resile was our Word of the Day on 03/31/2012. Hear the podcast!
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Recent Examples of resile from the Web
And, on top of all that, Iran might resile from the deal, further roiling an unstable region at risk of tit-for-tat nuclear proliferation.
These example sentences are selected automatically from various online news sources to reflect current usage of the word 'resile.' Views expressed in the examples do not represent the opinion of Merriam-Webster or its editors. Send us feedback.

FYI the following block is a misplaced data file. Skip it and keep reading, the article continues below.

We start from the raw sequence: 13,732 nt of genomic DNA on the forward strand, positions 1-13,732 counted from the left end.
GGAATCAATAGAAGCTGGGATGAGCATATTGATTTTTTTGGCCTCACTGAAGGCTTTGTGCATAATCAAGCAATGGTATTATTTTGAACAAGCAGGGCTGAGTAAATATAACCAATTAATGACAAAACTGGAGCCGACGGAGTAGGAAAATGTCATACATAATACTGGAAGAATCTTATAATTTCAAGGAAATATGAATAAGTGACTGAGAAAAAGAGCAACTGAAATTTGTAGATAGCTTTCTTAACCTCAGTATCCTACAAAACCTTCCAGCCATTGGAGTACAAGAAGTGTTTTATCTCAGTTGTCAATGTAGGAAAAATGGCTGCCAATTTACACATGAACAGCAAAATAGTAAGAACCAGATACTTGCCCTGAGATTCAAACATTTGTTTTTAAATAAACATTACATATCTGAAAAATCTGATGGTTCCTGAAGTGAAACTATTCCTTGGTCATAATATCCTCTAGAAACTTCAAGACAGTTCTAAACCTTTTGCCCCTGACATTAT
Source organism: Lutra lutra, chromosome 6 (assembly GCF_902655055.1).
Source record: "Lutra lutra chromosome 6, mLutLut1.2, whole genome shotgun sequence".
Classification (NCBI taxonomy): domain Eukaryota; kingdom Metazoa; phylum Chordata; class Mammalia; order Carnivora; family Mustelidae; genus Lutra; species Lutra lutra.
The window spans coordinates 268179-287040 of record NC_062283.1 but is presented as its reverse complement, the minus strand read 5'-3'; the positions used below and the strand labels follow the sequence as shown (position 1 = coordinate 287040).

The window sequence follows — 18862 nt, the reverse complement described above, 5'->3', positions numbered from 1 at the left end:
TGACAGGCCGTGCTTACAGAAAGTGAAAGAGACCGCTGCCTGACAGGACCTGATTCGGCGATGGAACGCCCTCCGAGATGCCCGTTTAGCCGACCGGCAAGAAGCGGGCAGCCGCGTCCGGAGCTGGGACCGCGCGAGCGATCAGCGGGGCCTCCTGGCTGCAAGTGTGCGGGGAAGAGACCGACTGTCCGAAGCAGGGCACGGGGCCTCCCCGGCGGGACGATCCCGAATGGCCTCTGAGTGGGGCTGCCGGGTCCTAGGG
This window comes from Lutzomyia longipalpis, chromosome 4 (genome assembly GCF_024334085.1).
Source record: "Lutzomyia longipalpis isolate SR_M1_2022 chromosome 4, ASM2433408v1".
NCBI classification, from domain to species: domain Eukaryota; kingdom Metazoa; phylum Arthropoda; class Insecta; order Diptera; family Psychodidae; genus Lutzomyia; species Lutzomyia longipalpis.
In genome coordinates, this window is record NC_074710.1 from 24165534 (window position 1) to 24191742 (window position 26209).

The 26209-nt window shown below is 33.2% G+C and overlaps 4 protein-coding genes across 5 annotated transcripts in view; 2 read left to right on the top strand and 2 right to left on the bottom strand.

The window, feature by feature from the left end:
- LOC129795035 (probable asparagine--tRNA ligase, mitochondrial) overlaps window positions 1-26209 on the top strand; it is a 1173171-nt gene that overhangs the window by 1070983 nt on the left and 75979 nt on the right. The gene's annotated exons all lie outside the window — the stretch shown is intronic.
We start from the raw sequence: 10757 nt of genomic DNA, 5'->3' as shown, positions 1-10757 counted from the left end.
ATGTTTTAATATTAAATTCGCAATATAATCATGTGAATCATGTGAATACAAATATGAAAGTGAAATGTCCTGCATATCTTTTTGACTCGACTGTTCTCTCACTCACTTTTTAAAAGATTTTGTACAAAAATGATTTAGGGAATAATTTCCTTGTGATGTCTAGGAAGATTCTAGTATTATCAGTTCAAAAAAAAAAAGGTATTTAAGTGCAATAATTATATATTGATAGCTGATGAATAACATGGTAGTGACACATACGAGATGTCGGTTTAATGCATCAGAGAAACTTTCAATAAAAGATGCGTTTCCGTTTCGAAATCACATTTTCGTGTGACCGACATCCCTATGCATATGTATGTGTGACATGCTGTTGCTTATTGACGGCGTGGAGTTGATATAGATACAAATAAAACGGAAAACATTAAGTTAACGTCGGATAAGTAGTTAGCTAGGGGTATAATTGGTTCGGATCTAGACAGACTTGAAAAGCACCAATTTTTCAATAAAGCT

Did You Know?
Resile is a resilient word; it's been around in English since at least 1529. It's also a cousin of "resilient" - both words derive from the Latin verb resilire," which means to _jump back" or "recoil." ("Resilire" in turn comes from _salire, meaning "to jump.") "Resilient" focuses on the ability of something to "bounce back" from damage, whereas "resile" generally applies to someone or something that withdraws from an agreement or "jumps back" from a stated position. Resile is a word that shows up only occasionally in U.S. sources; it is more common in British and especially Australian English.
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